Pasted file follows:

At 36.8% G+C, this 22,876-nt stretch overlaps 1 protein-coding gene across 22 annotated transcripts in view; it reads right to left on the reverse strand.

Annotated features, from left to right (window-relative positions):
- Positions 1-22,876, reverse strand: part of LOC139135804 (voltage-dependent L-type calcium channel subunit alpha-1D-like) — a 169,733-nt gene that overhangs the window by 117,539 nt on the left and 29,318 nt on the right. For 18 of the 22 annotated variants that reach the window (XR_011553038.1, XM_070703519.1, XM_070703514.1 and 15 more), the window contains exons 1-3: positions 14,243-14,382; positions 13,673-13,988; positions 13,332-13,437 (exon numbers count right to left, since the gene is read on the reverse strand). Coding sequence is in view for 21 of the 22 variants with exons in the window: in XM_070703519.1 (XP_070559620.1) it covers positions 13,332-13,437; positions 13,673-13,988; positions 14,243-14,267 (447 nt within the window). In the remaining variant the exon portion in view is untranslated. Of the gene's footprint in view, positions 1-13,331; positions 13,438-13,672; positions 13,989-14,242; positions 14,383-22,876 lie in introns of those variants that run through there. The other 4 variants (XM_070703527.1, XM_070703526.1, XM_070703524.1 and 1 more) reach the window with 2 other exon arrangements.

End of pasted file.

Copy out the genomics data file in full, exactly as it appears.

At 36.8% G+C, this 22,876-nt stretch overlaps 1 protein-coding gene across 22 annotated transcripts in view; it reads right to left on the reverse strand.

Annotated features, from left to right (window-relative positions):
- Positions 1-22,876, reverse strand: part of LOC139135804 (voltage-dependent L-type calcium channel subunit alpha-1D-like) — a 169,733-nt gene that overhangs the window by 117,539 nt on the left and 29,318 nt on the right. For 18 of the 22 annotated variants that reach the window (XR_011553038.1, XM_070703519.1, XM_070703514.1 and 15 more), the window contains exons 1-3: positions 14,243-14,382; positions 13,673-13,988; positions 13,332-13,437 (exon numbers count right to left, since the gene is read on the reverse strand). Coding sequence is in view for 21 of the 22 variants with exons in the window: in XM_070703519.1 (XP_070559620.1) it covers positions 13,332-13,437; positions 13,673-13,988; positions 14,243-14,267 (447 nt within the window). In the remaining variant the exon portion in view is untranslated. Of the gene's footprint in view, positions 1-13,331; positions 13,438-13,672; positions 13,989-14,242; positions 14,383-22,876 lie in introns of those variants that run through there. The other 4 variants (XM_070703527.1, XM_070703526.1, XM_070703524.1 and 1 more) reach the window with 2 other exon arrangements.